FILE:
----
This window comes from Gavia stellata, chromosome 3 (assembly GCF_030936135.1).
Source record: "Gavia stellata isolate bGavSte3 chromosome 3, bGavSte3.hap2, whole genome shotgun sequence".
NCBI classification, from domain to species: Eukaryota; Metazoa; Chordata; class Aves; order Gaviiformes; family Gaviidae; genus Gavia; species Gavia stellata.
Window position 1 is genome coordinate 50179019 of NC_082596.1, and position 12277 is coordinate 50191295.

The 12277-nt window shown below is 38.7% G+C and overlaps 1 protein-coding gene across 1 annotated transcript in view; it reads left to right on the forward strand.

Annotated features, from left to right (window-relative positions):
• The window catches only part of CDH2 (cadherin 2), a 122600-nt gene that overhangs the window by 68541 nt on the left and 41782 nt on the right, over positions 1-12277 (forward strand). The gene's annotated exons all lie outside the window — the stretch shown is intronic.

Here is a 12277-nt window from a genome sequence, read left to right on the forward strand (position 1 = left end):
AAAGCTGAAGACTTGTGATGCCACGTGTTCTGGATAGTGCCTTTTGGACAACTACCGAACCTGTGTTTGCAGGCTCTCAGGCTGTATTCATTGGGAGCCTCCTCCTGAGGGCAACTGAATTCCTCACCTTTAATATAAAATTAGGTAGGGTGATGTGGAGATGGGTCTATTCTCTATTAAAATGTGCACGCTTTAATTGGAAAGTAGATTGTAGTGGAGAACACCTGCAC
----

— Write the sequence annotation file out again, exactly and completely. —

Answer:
This window comes from Gavia stellata, chromosome 3 (assembly GCF_030936135.1).
Source record: "Gavia stellata isolate bGavSte3 chromosome 3, bGavSte3.hap2, whole genome shotgun sequence".
NCBI classification, from domain to species: Eukaryota; Metazoa; Chordata; class Aves; order Gaviiformes; family Gaviidae; genus Gavia; species Gavia stellata.
Window position 1 is genome coordinate 50179019 of NC_082596.1, and position 12277 is coordinate 50191295.

The 12277-nt window shown below is 38.7% G+C and overlaps 1 protein-coding gene across 1 annotated transcript in view; it reads left to right on the forward strand.

Annotated features, from left to right (window-relative positions):
• The window catches only part of CDH2 (cadherin 2), a 122600-nt gene that overhangs the window by 68541 nt on the left and 41782 nt on the right, over positions 1-12277 (forward strand). The gene's annotated exons all lie outside the window — the stretch shown is intronic.

Here is a 12277-nt window from a genome sequence, read left to right on the forward strand (position 1 = left end):
AAAGCTGAAGACTTGTGATGCCACGTGTTCTGGATAGTGCCTTTTGGACAACTACCGAACCTGTGTTTGCAGGCTCTCAGGCTGTATTCATTGGGAGCCTCCTCCTGAGGGCAACTGAATTCCTCACCTTTAATATAAAATTAGGTAGGGTGATGTGGAGATGGGTCTATTCTCTATTAAAATGTGCACGCTTTAATTGGAAAGTAGATTGTAGTGGAGAACACCTGCAC